Bhartṛhari and the Buddhists: An Essay in the Development of by Radhika Herzberger

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By Radhika Herzberger

The Viikyapadiya of Bhartrhari and the Pramii1Jasamuccaya of Dignaga • are seminal texts within the heritage of historical Indian philosophy. One textual content bargains with grammar, the opposite with good judgment, either are the paintings of dedicated metaphysicians. Written inside a span of under 100 years, among the 5th and the 6th centuries A.D., those texts have normally been taken care of individually, as representing self sustaining faculties of concept. This essay makes an attempt to interpret those texts together, as a discussion among a grammarian and a truth seeker. this manner of impending those texts highlights unforeseen features of Bhartrhari's and Dignaga's theories of language and is meant to spot the person achievements of every. particularly, this remedy is an workout in writing the highbrow historical past of a interval in time, instead of a background of a college of philosophy. the present view of Bhartrhari holds that his linguistic innovations are usually not intrinsic to his metaphysics. The conclusions reached within the current essay are that Bhartrhari's metaphysics underlie his linguistic suggestions and articulate their presuppositions. the present view of Dignaga continues that for him language bargains with illusory entities and needs to falsify what's genuine. The conclusions reached within the current essay are that Dignaga's logical ideas are designed to make sure that in utilizing language one isn't dedicated to a trust in fictional entities. My debt to trendy scholarship within the box is considerable.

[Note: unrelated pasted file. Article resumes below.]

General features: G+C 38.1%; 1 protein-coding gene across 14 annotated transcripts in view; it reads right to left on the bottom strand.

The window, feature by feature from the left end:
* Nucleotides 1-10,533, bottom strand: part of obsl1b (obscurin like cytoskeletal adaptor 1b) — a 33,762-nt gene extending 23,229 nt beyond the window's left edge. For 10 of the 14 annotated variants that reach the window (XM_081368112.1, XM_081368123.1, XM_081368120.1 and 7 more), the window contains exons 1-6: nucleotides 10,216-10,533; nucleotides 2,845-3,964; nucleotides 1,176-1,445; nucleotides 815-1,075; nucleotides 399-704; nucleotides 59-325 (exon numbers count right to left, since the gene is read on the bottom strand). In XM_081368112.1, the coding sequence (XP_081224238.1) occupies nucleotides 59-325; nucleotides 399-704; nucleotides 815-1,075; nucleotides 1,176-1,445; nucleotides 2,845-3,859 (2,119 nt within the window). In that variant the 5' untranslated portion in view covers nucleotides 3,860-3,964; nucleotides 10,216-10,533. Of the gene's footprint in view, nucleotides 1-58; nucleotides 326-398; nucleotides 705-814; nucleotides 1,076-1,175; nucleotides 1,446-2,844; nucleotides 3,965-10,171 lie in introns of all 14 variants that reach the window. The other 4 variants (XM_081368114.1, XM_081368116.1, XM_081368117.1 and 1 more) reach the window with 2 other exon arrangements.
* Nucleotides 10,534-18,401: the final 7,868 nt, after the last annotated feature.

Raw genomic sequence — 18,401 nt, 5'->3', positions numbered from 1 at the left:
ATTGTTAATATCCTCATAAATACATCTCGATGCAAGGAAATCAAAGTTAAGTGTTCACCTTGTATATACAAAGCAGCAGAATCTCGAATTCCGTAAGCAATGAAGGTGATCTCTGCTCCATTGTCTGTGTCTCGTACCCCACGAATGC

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Extra resources for Bhartṛhari and the Buddhists: An Essay in the Development of Fifth and Sixth Century Indian Thought

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Xi. 25. Randle, 1924, p. 398. CHAPTER TWO BHARTRHARI ON INDIVIDUALS AND UNIVERSALS In the fifth and subsequent centuries philosophers' ideas of language were greatly enhanced by the work of Bhartrhari. He was primarily a grammarian, but also a philosopher and possibly a poet. C. grammarian Patanjali. It had been an ancient belief among Indian grammarians that theirs was "the science", the fundamental knowledge that laid the foundations of thought. , however, Bhart~hari mourned the loss of this tradition.

This interpretation brings Kiityiiyana's quality in line with arthajiiti (thing universal) mentioned in JS6. I can readily see the rationale for this shift in emphasis, although no justification is given in the context, either by Bhartrhari or Helaraja. The justification is this: if names apply to their objects uniformly, then the ground for the application of names must also be uniform. And Bhartrhari is acutely conscious that qualities are nonuniform and, for that reason, beyond the scope of language.

And just as the dye achieves a complicated effect when it is transferred onto the garment, so also a name achieves a complicated effect when it is attached onto an external object. Both effects are due to the essence/universal which, located in one place, is transferred onto another. I shall presently describe what this effect is. But I must first point out that the stanza contains a two-fold justification of Bhart~hari's newer theory of names given in JS6: the first consists in observing that the older theory sanctioned a transference of names from one substatum to another, the giving of names to x, when they primarily belong to y, because x and y happen to be conjoined in some way.

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